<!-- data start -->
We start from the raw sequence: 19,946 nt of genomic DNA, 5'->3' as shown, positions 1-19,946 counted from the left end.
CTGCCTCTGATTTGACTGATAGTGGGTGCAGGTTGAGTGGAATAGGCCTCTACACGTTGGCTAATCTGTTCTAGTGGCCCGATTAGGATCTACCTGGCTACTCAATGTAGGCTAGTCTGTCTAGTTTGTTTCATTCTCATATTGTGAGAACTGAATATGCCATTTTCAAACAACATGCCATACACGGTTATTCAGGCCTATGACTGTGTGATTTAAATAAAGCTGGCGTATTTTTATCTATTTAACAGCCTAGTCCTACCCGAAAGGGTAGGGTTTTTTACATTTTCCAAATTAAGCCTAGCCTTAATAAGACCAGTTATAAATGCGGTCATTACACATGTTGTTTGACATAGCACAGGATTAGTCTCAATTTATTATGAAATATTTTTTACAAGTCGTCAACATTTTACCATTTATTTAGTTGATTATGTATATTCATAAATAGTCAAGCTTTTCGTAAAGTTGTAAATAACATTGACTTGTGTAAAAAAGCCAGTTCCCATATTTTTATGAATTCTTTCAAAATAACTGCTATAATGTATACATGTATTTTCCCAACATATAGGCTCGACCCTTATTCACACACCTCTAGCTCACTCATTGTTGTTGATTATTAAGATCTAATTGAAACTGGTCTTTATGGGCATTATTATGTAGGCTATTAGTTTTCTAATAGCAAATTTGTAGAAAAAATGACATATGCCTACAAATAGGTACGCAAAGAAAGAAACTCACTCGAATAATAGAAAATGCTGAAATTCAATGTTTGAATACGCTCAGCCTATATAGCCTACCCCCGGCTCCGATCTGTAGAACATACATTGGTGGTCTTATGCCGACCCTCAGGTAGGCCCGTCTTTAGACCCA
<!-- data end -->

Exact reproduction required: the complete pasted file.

We start from the raw sequence: 19,946 nt of genomic DNA, 5'->3' as shown, positions 1-19,946 counted from the left end.
CTGCCTCTGATTTGACTGATAGTGGGTGCAGGTTGAGTGGAATAGGCCTCTACACGTTGGCTAATCTGTTCTAGTGGCCCGATTAGGATCTACCTGGCTACTCAATGTAGGCTAGTCTGTCTAGTTTGTTTCATTCTCATATTGTGAGAACTGAATATGCCATTTTCAAACAACATGCCATACACGGTTATTCAGGCCTATGACTGTGTGATTTAAATAAAGCTGGCGTATTTTTATCTATTTAACAGCCTAGTCCTACCCGAAAGGGTAGGGTTTTTTACATTTTCCAAATTAAGCCTAGCCTTAATAAGACCAGTTATAAATGCGGTCATTACACATGTTGTTTGACATAGCACAGGATTAGTCTCAATTTATTATGAAATATTTTTTACAAGTCGTCAACATTTTACCATTTATTTAGTTGATTATGTATATTCATAAATAGTCAAGCTTTTCGTAAAGTTGTAAATAACATTGACTTGTGTAAAAAAGCCAGTTCCCATATTTTTATGAATTCTTTCAAAATAACTGCTATAATGTATACATGTATTTTCCCAACATATAGGCTCGACCCTTATTCACACACCTCTAGCTCACTCATTGTTGTTGATTATTAAGATCTAATTGAAACTGGTCTTTATGGGCATTATTATGTAGGCTATTAGTTTTCTAATAGCAAATTTGTAGAAAAAATGACATATGCCTACAAATAGGTACGCAAAGAAAGAAACTCACTCGAATAATAGAAAATGCTGAAATTCAATGTTTGAATACGCTCAGCCTATATAGCCTACCCCCGGCTCCGATCTGTAGAACATACATTGGTGGTCTTATGCCGACCCTCAGGTAGGCCCGTCTTTAGACCCA